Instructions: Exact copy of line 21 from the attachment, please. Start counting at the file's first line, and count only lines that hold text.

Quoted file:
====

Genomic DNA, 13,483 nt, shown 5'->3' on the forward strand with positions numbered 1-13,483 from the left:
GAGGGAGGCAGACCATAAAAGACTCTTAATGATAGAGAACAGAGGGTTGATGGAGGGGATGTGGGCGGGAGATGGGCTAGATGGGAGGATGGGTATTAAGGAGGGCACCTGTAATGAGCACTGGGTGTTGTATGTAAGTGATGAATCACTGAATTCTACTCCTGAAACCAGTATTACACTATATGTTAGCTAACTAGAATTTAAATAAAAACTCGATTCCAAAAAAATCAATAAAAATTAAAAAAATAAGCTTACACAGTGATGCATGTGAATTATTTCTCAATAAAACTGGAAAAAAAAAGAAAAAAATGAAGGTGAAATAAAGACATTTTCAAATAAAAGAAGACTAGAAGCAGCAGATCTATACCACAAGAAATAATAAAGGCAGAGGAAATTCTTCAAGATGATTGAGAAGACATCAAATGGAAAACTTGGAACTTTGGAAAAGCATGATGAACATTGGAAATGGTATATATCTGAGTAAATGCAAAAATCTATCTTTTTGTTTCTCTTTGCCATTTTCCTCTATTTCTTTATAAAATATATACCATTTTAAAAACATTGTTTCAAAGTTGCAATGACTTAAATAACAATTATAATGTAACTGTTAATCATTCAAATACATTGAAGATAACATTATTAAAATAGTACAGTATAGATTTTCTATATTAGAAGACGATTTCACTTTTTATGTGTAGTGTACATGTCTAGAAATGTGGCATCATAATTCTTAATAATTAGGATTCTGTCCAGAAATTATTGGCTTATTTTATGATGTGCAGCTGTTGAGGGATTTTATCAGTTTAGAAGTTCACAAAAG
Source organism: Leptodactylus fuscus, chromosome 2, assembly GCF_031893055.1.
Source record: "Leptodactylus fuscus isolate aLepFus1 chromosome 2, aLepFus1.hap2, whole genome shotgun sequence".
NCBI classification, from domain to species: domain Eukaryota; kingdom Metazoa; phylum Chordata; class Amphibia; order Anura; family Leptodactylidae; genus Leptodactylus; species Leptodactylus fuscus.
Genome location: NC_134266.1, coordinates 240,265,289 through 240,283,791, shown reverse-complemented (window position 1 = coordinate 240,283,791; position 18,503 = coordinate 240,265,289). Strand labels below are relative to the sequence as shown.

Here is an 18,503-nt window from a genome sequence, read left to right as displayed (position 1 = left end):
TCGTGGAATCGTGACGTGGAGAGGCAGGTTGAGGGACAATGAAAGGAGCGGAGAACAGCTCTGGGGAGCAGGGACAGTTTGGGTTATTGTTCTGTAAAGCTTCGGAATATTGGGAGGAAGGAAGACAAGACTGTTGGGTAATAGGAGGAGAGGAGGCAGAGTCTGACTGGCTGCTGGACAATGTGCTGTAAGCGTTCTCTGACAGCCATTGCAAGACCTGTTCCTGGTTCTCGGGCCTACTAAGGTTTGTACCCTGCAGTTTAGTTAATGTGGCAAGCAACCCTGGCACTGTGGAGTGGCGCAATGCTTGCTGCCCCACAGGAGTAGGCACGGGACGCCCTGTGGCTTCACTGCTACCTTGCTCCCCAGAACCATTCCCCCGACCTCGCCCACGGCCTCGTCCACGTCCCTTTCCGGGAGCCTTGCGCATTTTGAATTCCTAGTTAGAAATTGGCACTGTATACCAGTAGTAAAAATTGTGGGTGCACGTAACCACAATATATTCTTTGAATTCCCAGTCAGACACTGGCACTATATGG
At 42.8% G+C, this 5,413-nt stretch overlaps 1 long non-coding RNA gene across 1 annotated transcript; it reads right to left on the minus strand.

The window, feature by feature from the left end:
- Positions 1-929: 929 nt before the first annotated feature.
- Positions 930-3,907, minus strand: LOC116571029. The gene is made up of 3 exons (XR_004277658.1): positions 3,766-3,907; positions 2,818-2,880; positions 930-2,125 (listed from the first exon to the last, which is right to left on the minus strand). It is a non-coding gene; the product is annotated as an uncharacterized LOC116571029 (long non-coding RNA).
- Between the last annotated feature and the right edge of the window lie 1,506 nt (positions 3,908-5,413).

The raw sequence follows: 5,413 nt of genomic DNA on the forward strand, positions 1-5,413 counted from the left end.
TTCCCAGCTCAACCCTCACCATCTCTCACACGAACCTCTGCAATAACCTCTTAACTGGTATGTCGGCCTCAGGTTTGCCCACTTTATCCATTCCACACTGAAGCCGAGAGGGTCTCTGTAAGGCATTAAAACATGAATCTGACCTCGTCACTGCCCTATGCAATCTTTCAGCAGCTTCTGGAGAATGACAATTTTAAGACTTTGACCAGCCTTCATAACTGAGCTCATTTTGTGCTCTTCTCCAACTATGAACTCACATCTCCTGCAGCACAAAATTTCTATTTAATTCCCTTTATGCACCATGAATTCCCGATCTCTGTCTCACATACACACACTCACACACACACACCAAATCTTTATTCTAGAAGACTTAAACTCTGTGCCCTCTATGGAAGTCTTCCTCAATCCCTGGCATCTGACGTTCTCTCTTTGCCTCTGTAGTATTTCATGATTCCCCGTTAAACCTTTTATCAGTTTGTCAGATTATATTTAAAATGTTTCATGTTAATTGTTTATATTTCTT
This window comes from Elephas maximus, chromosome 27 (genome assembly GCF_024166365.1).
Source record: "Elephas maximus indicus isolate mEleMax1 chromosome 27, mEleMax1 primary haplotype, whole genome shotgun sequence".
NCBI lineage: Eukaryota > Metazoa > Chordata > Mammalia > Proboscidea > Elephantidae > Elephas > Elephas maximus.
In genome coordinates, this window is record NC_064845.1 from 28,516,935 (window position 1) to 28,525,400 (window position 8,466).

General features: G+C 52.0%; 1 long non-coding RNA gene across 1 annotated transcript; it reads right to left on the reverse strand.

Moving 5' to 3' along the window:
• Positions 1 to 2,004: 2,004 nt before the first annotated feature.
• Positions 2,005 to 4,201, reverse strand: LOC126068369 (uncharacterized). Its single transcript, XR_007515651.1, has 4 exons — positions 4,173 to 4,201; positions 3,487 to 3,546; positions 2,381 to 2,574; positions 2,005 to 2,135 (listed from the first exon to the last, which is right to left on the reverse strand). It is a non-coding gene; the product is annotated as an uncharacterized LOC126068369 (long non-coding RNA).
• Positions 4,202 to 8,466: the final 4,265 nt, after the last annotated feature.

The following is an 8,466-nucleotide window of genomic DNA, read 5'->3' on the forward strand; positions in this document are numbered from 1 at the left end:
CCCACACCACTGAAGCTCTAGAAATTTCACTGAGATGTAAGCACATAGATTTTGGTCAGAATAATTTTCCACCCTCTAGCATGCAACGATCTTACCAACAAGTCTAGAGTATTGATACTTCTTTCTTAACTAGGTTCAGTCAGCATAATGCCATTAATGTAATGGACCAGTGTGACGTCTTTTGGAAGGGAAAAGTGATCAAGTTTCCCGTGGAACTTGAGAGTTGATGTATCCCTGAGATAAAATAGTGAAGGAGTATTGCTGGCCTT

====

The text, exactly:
Moving 5' to 3' along the window: